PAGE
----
LOS ANGELES (Reuters) - Los Angeles County Sheriff Lee Baca, blamed by an investigative commission for failing to stop excessive force in the nation’s largest county jail system, said on Wednesday he would implement many of its suggested reforms but has no plans to step down.
The changes advocated by the Citizens Commission on Jail Violence last week included revamping how use-of-force cases are investigated and disciplined, better oversight and tracking of inmate complaints and the use of video cameras worn by deputies.
“I couldn’t have written them better myself,” Baca said of the commiss1ion’s recommendations during a press conference at the Men’s Central Jail, held before inmates and members of his command staff.
But the 70-year-old sheriff, sticking to a stance he has taken in the face of repeated criticism over his supervision of Los Angeles County jails, said he had no intention to step down from the elected post he has held since 1998.
“You know, I‘m not a person that thinks about quitting on anything,” Baca said. “The voters had the grace to give me the job and the voters will have the grace to take it away.”
The sheriff also said he did not intend to take immediate action against his second-in-command, Undersheriff Paul Tanaka, who was sharply criticized in the commission’s report for exacerbating problems at the jails and encouraging deputies to “push the legal boundaries” of law enforcement activities.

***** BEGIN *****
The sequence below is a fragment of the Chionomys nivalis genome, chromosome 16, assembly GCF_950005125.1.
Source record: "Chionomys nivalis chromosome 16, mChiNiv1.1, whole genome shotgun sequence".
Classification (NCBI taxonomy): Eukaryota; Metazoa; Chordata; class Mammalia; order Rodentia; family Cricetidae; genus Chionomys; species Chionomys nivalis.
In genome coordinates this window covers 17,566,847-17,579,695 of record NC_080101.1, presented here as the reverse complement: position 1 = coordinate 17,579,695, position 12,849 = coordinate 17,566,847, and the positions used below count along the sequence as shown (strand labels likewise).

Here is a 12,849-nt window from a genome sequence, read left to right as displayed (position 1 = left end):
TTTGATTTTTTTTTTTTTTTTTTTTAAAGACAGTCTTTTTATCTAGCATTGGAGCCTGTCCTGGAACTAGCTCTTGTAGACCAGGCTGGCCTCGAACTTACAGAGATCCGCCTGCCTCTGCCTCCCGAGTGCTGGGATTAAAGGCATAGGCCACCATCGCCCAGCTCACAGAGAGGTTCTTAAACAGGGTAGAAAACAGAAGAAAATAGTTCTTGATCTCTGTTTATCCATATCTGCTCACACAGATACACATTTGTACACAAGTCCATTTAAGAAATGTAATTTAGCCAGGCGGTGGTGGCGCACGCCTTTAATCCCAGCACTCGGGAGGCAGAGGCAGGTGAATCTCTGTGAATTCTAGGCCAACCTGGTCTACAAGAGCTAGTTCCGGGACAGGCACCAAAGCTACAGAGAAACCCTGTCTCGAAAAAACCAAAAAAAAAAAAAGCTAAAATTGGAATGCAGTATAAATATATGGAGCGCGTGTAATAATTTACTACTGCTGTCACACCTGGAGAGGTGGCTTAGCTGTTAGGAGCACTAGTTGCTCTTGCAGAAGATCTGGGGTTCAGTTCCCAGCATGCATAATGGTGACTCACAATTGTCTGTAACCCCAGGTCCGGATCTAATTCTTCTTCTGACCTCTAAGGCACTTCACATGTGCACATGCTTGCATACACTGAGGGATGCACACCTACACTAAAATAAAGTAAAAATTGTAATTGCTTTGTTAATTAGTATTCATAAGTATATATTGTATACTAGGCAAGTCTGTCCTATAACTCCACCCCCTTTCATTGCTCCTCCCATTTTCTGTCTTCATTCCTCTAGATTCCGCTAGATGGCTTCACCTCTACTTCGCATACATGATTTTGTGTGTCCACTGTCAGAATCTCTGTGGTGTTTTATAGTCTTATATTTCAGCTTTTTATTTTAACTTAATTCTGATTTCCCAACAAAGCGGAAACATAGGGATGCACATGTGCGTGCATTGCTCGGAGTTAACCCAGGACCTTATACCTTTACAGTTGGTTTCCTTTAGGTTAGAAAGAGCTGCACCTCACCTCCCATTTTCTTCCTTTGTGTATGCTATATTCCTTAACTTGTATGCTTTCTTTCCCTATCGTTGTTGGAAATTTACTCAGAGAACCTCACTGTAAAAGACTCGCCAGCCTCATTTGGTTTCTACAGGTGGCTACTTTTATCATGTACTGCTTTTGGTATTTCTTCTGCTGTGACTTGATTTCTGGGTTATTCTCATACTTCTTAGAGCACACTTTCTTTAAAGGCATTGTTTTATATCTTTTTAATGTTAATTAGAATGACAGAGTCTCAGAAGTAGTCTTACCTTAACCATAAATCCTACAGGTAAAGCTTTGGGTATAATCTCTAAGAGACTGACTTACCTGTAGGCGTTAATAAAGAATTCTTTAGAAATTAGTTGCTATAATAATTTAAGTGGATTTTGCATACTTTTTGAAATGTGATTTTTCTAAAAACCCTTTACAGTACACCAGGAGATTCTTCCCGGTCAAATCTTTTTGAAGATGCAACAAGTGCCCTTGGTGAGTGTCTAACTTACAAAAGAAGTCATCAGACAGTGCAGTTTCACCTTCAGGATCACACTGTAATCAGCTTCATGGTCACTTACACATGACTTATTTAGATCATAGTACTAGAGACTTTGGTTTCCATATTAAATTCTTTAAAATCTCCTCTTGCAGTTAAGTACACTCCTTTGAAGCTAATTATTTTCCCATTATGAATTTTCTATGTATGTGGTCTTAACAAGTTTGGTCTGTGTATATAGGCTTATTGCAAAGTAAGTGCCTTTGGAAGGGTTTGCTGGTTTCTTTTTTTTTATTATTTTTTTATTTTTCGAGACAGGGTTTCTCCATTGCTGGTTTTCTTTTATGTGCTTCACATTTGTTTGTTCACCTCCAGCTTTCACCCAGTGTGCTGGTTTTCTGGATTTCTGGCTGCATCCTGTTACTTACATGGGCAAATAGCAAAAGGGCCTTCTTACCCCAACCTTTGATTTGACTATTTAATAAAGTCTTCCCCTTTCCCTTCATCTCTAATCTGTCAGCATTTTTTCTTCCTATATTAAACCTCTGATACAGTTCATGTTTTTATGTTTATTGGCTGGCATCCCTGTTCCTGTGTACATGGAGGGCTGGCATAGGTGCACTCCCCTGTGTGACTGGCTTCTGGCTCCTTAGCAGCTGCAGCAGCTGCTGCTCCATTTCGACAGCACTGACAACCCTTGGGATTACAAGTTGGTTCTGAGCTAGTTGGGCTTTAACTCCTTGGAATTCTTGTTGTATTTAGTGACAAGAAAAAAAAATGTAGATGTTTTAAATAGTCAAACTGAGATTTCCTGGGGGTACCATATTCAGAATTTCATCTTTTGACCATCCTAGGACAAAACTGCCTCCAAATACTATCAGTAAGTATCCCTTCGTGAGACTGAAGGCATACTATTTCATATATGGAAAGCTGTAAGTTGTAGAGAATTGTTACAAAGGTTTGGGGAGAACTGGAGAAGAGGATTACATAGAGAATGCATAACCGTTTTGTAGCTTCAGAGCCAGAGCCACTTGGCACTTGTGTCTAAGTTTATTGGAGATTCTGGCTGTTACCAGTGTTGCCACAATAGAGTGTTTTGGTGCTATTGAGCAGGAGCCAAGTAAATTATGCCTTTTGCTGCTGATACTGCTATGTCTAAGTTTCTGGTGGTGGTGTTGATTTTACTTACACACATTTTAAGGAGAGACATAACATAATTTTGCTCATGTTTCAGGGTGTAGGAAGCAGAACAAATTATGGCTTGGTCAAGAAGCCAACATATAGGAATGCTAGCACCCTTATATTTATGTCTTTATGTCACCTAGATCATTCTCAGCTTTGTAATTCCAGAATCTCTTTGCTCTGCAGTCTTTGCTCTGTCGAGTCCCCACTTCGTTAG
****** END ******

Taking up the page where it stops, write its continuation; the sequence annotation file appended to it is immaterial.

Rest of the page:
“We’ll either have the facts or we won’t have the facts,” he said. “We do believe evidence and facts drives disciplinary decisions, not allegations.”
In its report, the seven-member commission cited a “persistent pattern of unreasonable force” in county jails dating back years and said Baca had not paid enough attention to the problem until “external events” forced his hand.
“If a chief executive officer in private business had remained in the dark or ignored problems plaguing one of the company’s primary services for years, that company’s board of directors likely would not have hesitated to replace the CEO,” the commissioners wrote.
The body called the Men’s Central Jail an “antiquated, dungeon-like facility” and said excessive force was due in no small part to failures of senior leadership.
The commission’s findings are the latest in a string of critical reports on the county’s jail system, including one last year from the American Civil Liberties Union that said some deputies had formed gangs that encouraged assaults.
The report came as Baca faces pressure to reform the jail system, which holds over 18,000 inmates and has faced overcrowding problems. According to county numbers, the jails have seen incidents of significant use of force fall to 418 in 2011 from 588 in 2006.
Editing by Cynthia Johnston and Cynthia Osterman